The Philippine military chief has vowed to hunt down separatists who attacked two towns in the south, saying the time to give peace a chance was now over.
At least 34 people, most of them civilians, were killed in the south of the Catholic-majority nation on Monday after hundreds of Muslim separatists attacked two towns, burning homes, raiding banks and forcing tens of thousands to flee, officials said.
“You all know we have bent as far backward [as possible] to give peace a chance,” General Alexander Yano said on Philippine radio on Tuesday.
“The patience of our soldiers in trying to uphold the primacy of the peace process is very commendable but at some point we really have to act decisively.
“We will pursue and take aggressive action against the perpetrators of the dastardly acts committed against innocent civilians.”
There were no immediate reports of fresh fighting on Tuesday in the Mindanao region but military forces were strengthened in anticipation of fresh attacks.
A senior army general said military reinforcements had been deployed to prevent a repeat of Monday’s carnage, when about 200-500 Moro Islamic Liberation Front (MILF) fighters cut off a main highway and raided up to five coastal towns in Lanao del Norte province.
The military said 26 civilians and eight soldiers were killed in Monday’s fighting in Kolambugan and Kauswagan towns.
Dozens of civilians were used as human shields and some of them were shot dead by retreating fighters, according to the military.
Monday’s attack was the bloodiest since a territorial deal with the MILF stalled earlier this month and comes just days after government troops halted an offensive against MILF fighters in another part of Mindanao.
The MILF leadership has distanced itself from the latest attacks, saying that renegade commander Abdullah Macapaar, also known as Bravo, ordered them without the knowledge of the group’s leadership.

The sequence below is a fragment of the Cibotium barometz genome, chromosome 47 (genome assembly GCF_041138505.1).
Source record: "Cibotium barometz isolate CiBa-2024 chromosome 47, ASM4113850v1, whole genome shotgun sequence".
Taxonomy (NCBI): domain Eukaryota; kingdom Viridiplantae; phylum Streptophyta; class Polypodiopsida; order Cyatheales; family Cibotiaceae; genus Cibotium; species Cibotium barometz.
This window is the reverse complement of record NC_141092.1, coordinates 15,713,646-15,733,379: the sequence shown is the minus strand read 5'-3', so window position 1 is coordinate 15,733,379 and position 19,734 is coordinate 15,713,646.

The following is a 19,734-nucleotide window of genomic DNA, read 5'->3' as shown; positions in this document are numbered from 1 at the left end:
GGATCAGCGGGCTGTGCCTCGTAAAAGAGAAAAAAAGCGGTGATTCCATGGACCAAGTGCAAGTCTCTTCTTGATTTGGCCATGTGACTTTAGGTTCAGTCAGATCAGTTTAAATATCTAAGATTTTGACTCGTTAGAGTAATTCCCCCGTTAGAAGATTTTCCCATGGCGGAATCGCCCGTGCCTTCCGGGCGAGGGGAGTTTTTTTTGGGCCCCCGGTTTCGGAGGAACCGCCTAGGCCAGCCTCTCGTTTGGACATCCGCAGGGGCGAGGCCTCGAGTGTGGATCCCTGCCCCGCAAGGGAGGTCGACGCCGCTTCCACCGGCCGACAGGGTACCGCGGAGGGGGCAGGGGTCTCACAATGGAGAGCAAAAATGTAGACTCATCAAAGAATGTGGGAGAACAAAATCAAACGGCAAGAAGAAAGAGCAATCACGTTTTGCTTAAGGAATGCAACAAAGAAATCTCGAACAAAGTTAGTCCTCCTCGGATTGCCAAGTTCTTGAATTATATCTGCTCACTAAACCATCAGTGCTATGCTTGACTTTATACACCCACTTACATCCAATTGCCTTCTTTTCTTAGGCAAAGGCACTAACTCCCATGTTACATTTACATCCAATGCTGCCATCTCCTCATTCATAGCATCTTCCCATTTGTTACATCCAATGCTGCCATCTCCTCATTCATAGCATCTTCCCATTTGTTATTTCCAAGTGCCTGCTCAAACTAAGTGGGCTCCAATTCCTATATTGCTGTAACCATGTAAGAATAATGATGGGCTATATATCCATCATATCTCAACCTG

“We regret the loss of lives and property in Lanao del Norte, but we would to emphasise that the MILF leadership has not authorised these actions,” spokesman Eid Kabalu said, adding that the MILF remained committed to peace and that Macapaar would “face the consequence of his action”.
But General Yano countered that the MILF leaders had no control over their field commanders.
“If they can’t control them, the government will certainly control them and we will undertake our mandate to protect the people and the communities and we cannot renege on that constitutional mandate,” he said.
In Iligan, Lanao del Norte’s provincial capital and industrial centre of 300,000 people, the authorities imposed a 10pm-5am curfew and suspended schools due to bomb threats and the unstable security situation.
Last week, the military bombed MILF positions for four straight days, triggering an exodus of around 160,000 people, after accusations that the separatists had occupied Christian-owned farmlands.
Stalled peace plan
The MILF has been waging a 30-year guerrilla campaign for a separate Islamic state in the south of the largely-Christian Philippines – a conflict that has killed over 120,000 people.
The separatists signed a ceasefire with the government in 2003 to open the way for peace talks, and both sides said in July they had completed a draft agreement for recognition of MILF’s “ancestral domain” in the south.
However, the agreement on the size of a Muslim homeland and a future government’s powers, including rights over exploring and developing mineral reserves, oil and gas, was halted amid protests by local Catholic politicians in Mindanao.
The Supreme Court suspended the draft accord, raising new tensions, earlier this month and the situation on the ground has deteriorated rapidly since then.
Hawks on both sides have seized on the stalling of the peace moves to re-ignite fighting that has been mostly dormant since 2003.
Mohaqher Iqbal, the chief rebel negotiator, has said that if nothing comes out of the current peace process with the government, the separatists will return to war.